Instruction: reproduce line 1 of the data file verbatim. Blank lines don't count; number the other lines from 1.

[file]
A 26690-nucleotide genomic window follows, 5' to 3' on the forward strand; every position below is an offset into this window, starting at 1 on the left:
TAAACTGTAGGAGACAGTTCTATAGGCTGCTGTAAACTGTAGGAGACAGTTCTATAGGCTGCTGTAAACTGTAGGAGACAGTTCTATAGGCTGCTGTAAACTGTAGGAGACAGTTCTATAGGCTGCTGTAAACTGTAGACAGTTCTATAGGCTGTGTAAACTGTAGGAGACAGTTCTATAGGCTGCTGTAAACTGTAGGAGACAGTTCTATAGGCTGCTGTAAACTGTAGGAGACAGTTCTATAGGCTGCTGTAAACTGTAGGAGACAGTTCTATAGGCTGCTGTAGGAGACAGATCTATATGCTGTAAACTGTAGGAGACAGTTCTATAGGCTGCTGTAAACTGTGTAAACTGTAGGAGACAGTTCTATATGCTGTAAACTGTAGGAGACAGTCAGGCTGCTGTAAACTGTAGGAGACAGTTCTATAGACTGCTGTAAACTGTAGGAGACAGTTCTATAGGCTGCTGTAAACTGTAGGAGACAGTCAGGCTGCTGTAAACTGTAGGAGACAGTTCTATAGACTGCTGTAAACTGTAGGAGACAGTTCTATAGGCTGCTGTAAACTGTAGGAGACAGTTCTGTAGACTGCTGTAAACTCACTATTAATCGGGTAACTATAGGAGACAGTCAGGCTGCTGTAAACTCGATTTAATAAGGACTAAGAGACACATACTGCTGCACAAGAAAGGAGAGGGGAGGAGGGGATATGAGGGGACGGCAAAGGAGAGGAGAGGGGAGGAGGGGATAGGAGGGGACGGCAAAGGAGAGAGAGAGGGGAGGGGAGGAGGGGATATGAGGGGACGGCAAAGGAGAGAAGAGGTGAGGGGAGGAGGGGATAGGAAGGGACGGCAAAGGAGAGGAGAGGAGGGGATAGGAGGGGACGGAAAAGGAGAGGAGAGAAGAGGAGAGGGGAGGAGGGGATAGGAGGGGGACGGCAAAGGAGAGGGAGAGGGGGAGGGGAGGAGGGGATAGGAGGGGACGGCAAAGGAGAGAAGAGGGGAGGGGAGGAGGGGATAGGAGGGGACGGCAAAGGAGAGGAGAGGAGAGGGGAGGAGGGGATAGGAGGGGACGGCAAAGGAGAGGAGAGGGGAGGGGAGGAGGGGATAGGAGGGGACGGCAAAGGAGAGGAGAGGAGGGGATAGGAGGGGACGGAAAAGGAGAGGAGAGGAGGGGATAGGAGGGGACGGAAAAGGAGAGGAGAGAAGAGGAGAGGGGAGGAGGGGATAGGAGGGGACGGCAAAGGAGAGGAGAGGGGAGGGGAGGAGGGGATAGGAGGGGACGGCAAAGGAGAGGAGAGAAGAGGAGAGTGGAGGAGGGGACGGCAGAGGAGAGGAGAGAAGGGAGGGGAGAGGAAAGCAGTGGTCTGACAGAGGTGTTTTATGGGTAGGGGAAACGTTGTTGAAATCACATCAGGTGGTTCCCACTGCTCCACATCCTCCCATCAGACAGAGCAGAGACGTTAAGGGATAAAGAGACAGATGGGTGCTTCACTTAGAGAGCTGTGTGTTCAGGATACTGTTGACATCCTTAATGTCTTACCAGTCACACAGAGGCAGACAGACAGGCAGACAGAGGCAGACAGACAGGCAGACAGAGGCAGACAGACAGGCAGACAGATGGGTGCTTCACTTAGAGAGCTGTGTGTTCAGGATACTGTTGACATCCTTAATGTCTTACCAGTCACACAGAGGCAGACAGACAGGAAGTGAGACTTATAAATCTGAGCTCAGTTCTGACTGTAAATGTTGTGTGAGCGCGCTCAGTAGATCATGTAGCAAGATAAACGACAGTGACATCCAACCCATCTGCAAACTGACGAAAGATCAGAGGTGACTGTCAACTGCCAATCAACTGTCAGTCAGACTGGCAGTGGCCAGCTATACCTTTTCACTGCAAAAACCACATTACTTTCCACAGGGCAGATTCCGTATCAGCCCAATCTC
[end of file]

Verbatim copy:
A 26690-nucleotide genomic window follows, 5' to 3' on the forward strand; every position below is an offset into this window, starting at 1 on the left: